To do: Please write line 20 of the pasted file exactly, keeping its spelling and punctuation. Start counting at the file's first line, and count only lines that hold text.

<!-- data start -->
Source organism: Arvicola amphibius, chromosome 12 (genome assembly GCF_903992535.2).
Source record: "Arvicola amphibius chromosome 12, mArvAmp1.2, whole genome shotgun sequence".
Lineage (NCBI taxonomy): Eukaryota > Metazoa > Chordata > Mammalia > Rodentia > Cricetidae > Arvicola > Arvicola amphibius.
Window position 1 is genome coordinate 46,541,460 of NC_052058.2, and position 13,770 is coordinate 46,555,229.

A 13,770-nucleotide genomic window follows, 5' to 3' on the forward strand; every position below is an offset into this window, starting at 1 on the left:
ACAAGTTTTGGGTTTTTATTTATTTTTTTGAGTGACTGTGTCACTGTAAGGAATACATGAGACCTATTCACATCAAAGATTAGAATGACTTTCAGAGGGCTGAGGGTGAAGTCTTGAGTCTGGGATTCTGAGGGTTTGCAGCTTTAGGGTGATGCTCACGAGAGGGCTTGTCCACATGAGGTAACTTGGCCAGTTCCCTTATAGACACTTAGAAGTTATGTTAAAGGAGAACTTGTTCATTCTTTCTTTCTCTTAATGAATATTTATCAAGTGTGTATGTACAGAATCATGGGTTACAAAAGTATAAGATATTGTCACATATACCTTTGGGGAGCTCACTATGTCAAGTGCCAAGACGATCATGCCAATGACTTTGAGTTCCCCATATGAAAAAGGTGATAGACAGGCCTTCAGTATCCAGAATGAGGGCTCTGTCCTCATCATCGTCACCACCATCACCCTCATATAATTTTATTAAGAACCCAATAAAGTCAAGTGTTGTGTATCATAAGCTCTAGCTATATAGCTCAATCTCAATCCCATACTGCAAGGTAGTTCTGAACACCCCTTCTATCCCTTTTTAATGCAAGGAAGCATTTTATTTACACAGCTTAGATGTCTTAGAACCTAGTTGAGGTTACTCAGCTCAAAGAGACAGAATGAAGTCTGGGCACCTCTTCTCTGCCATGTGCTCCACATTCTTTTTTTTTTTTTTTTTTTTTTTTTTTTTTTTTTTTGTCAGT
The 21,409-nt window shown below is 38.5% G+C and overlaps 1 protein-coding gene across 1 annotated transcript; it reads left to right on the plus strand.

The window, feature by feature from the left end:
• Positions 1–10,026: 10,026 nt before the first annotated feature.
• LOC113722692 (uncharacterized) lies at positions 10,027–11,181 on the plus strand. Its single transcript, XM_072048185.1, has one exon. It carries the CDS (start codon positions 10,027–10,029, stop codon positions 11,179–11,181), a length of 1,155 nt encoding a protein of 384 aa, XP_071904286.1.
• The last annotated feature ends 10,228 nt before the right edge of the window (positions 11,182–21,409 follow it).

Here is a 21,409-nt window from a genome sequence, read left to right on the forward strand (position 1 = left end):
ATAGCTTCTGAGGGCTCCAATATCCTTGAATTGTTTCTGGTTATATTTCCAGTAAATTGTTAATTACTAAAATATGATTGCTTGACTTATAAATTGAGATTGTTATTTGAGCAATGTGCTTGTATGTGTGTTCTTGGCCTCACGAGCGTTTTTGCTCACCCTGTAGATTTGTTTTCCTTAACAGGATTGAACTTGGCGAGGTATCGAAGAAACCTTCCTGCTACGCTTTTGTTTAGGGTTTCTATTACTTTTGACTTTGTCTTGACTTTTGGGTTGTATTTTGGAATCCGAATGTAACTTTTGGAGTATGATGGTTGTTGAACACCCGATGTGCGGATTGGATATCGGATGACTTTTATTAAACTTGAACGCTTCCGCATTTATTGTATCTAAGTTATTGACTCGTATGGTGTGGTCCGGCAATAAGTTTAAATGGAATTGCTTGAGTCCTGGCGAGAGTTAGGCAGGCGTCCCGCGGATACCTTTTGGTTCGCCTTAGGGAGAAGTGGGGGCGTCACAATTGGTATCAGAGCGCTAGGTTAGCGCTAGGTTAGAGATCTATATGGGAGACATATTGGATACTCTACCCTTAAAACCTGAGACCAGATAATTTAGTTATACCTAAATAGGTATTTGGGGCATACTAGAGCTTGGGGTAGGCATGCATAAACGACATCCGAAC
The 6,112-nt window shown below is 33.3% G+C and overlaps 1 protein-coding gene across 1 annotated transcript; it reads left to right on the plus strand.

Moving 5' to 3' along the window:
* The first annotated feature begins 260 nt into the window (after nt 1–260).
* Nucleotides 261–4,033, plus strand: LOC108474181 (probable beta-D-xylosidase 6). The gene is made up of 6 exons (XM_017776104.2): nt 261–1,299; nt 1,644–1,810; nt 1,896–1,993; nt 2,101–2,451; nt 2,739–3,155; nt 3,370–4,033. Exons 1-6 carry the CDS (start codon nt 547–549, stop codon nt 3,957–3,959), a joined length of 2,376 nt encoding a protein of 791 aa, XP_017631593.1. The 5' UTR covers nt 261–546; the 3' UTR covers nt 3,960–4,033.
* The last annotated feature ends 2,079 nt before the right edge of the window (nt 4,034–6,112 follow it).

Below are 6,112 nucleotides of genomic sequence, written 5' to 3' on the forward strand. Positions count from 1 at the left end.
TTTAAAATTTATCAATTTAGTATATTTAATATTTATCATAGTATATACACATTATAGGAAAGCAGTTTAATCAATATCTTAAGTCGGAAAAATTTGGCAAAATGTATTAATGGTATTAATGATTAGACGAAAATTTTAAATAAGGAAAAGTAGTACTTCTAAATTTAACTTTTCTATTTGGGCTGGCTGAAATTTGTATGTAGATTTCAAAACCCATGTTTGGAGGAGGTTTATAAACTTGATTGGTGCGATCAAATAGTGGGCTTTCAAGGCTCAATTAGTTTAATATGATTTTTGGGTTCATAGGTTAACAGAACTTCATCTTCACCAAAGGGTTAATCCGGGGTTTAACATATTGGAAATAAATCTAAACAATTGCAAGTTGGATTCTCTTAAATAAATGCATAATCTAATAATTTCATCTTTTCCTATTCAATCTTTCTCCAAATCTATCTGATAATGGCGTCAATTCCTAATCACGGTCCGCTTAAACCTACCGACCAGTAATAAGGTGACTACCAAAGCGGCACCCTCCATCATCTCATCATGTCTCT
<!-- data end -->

TTTAAAATTTATCAATTTAGTATATTTAATATTTATCATAGTATATACACATTATAGGAAAGCAGTTTAATCAATATCTTAAGTCGGAAAAATTTGGCAAAATGTATTAATGGTATTAATGATTAGACGAAAATTTTAAATAAGGAAAAGTAGTACTTCTAAATTTAACTTTTCTATTTGGGCTGGCTGAAATTTGTATGTAGATTTCAAAACCCATGTTTGGAGGAGGTTTATAAACTTGATTGGTGCGATCAAATAGTGGGCTTTCAAGGCTCAATTAGTTTAATATGATTTTTGGGTTCATAGGTTAACAGAACTTCATCTTCACCAAAGGGTTAATCCGGGGTTTAACATATTGGAAATAAATCTAAACAATTGCAAGTTGGATTCTCTTAAATAAATGCATAATCTAATAATTTCATCTTTTCCTATTCAATCTTTCTCCAAATCTATCTGATAATGGCGTCAATTCCTAATCACGGTCCGCTTAAACCTACCGACCAGTAATAAGGTGACTACCAAAGCGGCACCCTCCATCATCTCATCATGTCTCT